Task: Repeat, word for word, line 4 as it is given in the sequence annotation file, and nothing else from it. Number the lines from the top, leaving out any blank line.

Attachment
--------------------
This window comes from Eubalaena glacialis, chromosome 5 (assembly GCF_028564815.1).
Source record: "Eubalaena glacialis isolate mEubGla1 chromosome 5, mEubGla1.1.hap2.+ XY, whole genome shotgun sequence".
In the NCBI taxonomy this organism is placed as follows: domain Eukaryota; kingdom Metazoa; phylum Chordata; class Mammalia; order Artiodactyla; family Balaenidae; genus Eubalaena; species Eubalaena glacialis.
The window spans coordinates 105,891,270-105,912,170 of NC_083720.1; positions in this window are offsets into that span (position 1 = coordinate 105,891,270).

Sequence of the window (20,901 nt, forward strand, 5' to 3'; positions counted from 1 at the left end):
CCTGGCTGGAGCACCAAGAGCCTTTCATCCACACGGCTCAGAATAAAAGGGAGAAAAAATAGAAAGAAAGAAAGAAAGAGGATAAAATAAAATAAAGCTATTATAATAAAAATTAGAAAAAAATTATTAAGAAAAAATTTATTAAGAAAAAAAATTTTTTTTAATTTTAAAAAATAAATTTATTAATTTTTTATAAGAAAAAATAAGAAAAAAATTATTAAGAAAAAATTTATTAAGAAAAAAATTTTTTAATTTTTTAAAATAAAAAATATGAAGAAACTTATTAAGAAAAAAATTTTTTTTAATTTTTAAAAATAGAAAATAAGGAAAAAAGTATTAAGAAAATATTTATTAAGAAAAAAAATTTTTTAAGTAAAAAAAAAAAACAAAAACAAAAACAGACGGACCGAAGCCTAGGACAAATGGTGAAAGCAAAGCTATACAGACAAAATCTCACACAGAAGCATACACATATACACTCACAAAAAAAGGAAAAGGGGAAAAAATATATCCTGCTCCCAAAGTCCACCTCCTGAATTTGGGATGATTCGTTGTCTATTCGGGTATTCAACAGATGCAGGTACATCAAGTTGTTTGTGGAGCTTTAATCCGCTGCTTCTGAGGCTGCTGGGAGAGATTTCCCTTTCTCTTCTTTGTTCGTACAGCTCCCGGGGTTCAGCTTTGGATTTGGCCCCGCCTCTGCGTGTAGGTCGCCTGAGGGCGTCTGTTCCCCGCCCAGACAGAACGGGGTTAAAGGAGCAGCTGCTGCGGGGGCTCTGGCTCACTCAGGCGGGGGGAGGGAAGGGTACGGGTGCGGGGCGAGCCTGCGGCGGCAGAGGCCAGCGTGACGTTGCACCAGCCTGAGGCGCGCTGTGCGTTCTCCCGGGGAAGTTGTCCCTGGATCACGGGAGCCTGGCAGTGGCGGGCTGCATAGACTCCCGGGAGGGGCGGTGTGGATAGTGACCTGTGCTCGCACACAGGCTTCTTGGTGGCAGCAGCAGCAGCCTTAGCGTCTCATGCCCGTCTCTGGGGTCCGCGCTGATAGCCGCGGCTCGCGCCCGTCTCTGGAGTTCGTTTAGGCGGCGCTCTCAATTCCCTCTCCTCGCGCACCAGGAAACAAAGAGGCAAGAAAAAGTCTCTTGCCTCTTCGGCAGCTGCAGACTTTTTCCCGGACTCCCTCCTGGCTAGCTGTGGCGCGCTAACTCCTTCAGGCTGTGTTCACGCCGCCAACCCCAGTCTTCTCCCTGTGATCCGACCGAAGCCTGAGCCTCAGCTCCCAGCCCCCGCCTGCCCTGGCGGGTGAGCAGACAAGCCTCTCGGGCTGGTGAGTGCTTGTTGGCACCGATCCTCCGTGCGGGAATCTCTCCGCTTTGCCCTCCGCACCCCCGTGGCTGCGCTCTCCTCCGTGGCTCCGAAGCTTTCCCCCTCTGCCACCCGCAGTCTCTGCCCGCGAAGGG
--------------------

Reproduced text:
The window spans coordinates 105,891,270-105,912,170 of NC_083720.1; positions in this window are offsets into that span (position 1 = coordinate 105,891,270).